Monday, May 3, 2010

Going Historical...1

In a departure from my usual blog style, here are bits and pieces of the Middle Ages in the news currently...

Paisley Abbey image copyrighted by Rampant ScotlandMedieval Fairs at the ancient abbeys of Paisley and Crossraguel in Ayrshire will be held May 14—16, 2010 as part of the 1,100th anniversary celebrations of the founding of the Abbey of Cluny in Burgundy, France. These two are the only remaining Scottish Cluniac abbeys. "The medieval fair is open to everyone and will include historic re-enactors such as an apothecarist, a calligrapher, musicians, an arrow maker, a blacksmith and weavers as well as knights in combat."

Coronation chair at Westminster Abbey image copyrighted by GoogleThe Royal Coronation Chair at Westminter Abbey is set to undergo extensive restoration work to preserve it's 700-year medieval origins. "Much of its rich paintings, ornate gold gilt and glasswork has been lost over the centuries and the wood damaged by the graffiti of 18th and 19th century schoolboys." The conservation work is being done rather cheaply, to the tune of £200,000. Wonder if this is the first inkling of a future succession???

Professor Richard Oram image copyrighted by Professor Richard Oram of the University of Stirling gave a talk, titled Environmental Heritage in the Highlands and Islands at the Centre for Health Science, Raigmore Hospital, Inverness on April 29, 2010. He discussed environmental changes in northern Scotland during the Middle Ages and how medieval people had to cope with climate shifts. 900 AD to 1300s, the Scottish Highlands and Western Isles were 1.5% warmer and dryer than today and thus enjoyed pastoral prosperity in agriculture, population growth, and a booming economy. By mid-1300s, the mini Ice Age had begun and crop growth periods had dropped by nearly a month, domestic animals moved south, famine and disease spread, and population crashed. Professor Oram has published widely on aspects of Scottish medieval history and archaeology, including books on The Lordship of Galloway c.900 to c.1300, Domination and Lordship: Scotland c.1070-c.1230, Viking Empires, David I, and an edited volume on Alexander II.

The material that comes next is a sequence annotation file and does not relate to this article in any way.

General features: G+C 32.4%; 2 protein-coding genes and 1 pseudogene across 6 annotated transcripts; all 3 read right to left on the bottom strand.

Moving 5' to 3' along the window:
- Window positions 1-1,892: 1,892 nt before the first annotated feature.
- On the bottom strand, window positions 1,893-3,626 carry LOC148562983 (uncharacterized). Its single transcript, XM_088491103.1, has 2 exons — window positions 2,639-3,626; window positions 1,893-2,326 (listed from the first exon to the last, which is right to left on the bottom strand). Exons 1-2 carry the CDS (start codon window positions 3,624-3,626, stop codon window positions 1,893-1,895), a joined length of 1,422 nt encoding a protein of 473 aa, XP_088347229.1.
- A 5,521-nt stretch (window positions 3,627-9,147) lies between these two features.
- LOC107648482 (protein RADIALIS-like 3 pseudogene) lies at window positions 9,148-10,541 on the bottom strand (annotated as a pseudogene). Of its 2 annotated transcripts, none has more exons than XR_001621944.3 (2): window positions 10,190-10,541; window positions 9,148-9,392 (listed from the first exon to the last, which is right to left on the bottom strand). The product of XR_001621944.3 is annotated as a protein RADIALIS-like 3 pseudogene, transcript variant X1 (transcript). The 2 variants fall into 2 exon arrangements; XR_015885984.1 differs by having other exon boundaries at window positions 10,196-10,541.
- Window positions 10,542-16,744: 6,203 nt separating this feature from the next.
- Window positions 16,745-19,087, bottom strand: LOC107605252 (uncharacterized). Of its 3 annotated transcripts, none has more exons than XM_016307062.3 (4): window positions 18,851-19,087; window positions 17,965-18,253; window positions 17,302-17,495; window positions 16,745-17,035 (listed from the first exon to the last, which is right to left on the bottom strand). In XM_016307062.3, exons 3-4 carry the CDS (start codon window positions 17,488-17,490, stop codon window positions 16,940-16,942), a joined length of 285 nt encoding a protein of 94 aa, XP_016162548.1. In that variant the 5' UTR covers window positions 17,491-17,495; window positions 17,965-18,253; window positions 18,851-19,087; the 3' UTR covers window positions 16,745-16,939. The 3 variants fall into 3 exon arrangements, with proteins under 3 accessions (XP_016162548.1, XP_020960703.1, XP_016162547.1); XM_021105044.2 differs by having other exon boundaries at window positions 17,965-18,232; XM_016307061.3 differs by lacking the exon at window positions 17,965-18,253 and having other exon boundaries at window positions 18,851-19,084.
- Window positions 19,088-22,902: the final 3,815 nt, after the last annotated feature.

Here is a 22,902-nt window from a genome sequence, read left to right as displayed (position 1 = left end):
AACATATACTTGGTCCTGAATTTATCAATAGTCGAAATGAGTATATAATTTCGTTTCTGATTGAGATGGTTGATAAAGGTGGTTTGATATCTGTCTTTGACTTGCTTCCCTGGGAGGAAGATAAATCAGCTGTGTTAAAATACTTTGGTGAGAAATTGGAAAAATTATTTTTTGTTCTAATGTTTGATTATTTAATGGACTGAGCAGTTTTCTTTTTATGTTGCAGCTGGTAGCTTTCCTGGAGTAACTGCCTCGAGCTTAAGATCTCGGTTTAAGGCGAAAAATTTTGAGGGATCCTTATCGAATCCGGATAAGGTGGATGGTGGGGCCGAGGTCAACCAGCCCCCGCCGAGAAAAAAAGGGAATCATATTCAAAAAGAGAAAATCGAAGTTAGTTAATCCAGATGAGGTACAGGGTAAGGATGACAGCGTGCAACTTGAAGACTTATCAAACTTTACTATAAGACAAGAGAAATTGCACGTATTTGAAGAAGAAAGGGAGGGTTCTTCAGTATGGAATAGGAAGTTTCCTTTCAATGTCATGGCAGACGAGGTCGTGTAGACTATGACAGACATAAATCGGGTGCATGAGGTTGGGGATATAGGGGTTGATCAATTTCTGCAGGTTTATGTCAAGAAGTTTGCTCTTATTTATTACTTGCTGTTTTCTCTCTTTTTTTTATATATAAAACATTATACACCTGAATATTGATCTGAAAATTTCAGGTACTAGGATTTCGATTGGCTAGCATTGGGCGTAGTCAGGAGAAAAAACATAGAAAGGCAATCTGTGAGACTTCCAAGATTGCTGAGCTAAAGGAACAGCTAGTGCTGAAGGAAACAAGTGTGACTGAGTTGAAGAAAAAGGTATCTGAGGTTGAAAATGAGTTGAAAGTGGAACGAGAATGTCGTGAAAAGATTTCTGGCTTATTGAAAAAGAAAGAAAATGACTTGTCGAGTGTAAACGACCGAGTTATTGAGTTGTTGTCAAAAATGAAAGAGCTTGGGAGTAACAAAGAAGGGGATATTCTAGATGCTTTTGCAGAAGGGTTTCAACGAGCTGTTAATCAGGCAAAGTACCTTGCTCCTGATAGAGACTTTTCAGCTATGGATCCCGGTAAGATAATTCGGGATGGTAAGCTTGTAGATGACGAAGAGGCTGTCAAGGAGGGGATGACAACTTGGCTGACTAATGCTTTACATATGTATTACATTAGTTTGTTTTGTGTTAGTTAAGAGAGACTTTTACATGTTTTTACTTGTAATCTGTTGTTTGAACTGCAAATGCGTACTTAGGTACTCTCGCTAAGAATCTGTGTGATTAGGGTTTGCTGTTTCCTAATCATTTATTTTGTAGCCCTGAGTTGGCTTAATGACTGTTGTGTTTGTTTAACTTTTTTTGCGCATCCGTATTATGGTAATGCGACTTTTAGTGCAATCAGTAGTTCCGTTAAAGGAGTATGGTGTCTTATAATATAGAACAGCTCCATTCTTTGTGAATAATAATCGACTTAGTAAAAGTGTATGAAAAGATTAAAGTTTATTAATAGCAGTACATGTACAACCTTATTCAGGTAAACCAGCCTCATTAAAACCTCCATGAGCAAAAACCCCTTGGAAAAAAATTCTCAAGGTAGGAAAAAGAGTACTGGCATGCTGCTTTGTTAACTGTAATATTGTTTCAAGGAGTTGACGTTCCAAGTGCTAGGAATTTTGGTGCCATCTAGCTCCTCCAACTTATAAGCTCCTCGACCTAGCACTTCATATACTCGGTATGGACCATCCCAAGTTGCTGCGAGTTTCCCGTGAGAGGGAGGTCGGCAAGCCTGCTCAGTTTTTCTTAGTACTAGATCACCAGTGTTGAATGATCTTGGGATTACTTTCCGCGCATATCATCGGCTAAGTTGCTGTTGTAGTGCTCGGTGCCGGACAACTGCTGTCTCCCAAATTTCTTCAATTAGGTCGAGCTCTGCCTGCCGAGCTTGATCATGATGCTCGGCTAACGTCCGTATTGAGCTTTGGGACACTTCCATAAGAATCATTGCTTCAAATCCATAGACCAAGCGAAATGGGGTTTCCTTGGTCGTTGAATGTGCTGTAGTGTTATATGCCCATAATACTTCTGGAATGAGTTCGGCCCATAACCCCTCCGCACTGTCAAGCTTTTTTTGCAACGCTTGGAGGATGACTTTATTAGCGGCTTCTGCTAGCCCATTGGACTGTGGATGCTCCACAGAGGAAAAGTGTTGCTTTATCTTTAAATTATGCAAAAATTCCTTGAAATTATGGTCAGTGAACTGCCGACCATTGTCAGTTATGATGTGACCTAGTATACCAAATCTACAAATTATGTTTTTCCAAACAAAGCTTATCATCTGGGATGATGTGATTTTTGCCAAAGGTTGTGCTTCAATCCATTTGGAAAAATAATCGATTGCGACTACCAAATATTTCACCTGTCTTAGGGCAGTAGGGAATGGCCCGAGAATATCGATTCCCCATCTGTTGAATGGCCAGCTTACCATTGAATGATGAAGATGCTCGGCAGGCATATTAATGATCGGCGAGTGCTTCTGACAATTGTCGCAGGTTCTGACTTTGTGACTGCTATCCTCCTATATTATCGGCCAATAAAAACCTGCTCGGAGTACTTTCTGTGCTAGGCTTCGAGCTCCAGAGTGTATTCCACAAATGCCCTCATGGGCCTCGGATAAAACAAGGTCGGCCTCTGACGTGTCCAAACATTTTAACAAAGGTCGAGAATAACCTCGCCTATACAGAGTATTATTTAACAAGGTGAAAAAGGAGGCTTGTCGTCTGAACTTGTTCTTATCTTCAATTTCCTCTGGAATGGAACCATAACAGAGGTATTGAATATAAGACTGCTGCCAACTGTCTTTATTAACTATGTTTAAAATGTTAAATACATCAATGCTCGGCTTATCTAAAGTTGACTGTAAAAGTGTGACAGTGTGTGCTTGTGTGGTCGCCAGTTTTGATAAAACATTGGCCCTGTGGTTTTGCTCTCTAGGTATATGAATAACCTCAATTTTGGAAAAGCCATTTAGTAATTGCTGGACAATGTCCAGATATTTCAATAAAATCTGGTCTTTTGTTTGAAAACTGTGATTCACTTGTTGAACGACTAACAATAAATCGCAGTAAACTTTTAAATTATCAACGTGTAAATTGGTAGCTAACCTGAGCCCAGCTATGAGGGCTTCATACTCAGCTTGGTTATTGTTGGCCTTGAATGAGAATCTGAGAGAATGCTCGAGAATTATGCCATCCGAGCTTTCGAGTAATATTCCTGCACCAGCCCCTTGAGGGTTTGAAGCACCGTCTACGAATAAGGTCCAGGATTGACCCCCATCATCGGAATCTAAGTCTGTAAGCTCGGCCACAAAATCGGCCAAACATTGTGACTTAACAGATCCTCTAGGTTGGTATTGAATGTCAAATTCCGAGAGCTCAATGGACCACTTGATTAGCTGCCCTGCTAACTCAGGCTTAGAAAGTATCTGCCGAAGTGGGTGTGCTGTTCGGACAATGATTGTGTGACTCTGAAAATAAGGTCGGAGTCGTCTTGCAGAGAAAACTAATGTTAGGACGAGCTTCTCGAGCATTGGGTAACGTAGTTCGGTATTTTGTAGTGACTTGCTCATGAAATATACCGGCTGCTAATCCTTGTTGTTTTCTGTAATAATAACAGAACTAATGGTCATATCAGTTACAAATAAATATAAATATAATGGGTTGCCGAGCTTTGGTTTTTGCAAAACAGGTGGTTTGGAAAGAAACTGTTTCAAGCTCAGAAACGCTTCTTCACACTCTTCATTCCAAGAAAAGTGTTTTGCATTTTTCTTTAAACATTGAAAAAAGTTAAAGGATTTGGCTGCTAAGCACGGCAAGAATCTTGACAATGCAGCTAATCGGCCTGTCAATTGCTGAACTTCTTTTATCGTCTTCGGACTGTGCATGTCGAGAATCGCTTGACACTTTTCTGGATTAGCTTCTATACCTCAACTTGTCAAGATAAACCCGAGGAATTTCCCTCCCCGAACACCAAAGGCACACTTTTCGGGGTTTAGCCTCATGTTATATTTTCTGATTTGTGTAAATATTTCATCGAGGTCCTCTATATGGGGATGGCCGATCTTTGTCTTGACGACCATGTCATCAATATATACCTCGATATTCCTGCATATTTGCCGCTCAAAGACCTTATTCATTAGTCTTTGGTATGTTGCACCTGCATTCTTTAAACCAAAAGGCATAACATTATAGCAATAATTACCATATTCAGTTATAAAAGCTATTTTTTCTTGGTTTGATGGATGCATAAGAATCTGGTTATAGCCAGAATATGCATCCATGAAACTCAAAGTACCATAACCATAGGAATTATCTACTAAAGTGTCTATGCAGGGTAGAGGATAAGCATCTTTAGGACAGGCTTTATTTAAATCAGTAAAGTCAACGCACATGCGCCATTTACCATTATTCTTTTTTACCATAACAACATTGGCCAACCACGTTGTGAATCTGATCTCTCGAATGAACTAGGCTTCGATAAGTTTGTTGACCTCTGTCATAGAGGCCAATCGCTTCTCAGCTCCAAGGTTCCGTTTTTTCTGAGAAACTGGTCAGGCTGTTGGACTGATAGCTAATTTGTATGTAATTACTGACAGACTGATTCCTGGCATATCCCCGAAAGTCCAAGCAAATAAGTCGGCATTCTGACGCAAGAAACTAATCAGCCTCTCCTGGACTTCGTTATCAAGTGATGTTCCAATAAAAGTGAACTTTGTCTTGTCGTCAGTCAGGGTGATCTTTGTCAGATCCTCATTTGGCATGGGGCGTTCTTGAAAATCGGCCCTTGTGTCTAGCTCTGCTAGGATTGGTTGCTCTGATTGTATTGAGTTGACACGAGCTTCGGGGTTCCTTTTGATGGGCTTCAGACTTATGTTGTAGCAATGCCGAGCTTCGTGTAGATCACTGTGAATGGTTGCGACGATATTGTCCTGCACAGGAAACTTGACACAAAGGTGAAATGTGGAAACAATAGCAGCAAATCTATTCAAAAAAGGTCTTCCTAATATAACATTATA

Janet Barnes, Chief Executive of York Museums Trust, image copyrighted by the BBCMedieval treasures from the Yorkshire Museum have gone on display at the British Museum while the former museum is closed for a £2 million refurbishment. Janet Barnes, Chief Executive of York Museums Trust, says this exhibition has major significance for York: "It's a big thing for us, the fact that it's the first time the Yorkshire Museum has lent a number of objects to the British Museum. They've never featured a collection from a regional museum before." Key objects on display include the Middleham Jewel and ring, the York Helmet and Ormside Bowl, and the Vale of York Viking Hoard. "The Yorkshire Museum will have to make sure they all come back again though, as Jonathan Williams, Keeper of Prehistory and Europe at the British Museum, has his eye on them: 'I would give my hind teeth for some of these things, they are stunning!'"

Book pages from the National Archives image copyrighted by the BBCThe Connected History project is creating a search engine to help historians find useful sources by linking up currently separate databases of source materials. Once completed the search engine will index digitised books, newspapers, manuscripts, genealogical records, maps and images that date from 1500—1900. The first phase of the project is slated to be finished by March 2011.

Look tomorrow for PART TWO of GOING HISTORICAL...


tagskie said...

Nice blog you got here... Just droppin' by to say hi!

Keira Soleore said...

Thanks for stopping by.